Inscribing Self, Inscribing Desire in
Wollstonecraft's Letters from Norway
Letters Written during a Short Residence in Sweden, Norway, and Denmark (1796) signals a turning point in Mary Wollstonecraft's career. In this book, Wollstonecraft develops a voice and style different from those of her juvenile fiction and her polemical essays. More than she was able to do before, she integrates her public and private selves, writing a narrative that incorporates observations about the culture of Scandinavia, about its landscape, about nature, about the joys and pains she encounters during her journey, through the genre of a travel book in the form of letters. Mitzi Myers has remarked that the book is a “generic hybrid, a kind of subjective autobiography superimposed on a travelogue” (“Mary Wollstonecraft's Letters” 166). Gary Kelly notes that Letters from Norway “includes lyrical description, apostrophe, self-reflection, political disquisition, deictic expressions, anecdotes, autobiographical allusions, literary quotations, maxims and typographical devices of expressivity” (Revolutionary Feminism 178). In Syndy Conger's reading, Letters from Norway marks Wollstonecraft's “complete and newly self-conscious return to the ethics and aesthetics of sensibility” (Mary Wollstonecraft 147),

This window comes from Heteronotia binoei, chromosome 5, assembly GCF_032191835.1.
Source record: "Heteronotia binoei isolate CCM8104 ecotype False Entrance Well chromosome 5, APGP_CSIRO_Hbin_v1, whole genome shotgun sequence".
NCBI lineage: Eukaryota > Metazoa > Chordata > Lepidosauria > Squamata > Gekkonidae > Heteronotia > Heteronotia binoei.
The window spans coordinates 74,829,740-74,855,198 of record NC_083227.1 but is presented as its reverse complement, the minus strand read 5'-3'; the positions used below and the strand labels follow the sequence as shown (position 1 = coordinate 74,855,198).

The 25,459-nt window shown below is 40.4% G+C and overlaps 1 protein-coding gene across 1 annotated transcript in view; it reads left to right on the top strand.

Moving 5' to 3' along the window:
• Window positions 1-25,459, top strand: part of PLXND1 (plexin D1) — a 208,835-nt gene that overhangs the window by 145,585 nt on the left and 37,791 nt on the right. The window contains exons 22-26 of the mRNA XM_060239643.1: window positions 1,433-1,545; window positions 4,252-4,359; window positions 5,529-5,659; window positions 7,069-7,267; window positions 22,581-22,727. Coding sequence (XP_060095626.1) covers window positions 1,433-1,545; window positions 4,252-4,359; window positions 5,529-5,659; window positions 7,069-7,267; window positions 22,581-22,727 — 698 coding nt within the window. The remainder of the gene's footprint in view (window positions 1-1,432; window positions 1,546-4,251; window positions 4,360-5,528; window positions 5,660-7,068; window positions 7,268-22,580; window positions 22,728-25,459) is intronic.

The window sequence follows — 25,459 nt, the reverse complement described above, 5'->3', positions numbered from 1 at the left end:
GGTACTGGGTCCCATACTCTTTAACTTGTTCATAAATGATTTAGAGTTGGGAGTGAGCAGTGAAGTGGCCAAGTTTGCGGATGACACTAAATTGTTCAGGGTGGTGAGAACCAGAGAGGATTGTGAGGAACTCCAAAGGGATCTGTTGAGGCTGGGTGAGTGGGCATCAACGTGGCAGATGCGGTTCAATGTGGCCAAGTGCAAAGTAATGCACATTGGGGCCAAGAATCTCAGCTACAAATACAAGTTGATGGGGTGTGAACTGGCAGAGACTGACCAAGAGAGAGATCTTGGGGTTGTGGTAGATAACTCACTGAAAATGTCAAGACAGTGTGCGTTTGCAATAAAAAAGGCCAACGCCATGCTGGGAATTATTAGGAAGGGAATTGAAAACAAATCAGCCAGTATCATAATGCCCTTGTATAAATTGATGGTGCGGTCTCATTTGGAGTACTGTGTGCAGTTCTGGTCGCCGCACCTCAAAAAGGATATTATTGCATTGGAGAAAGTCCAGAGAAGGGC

Notes are on pp. 83–84.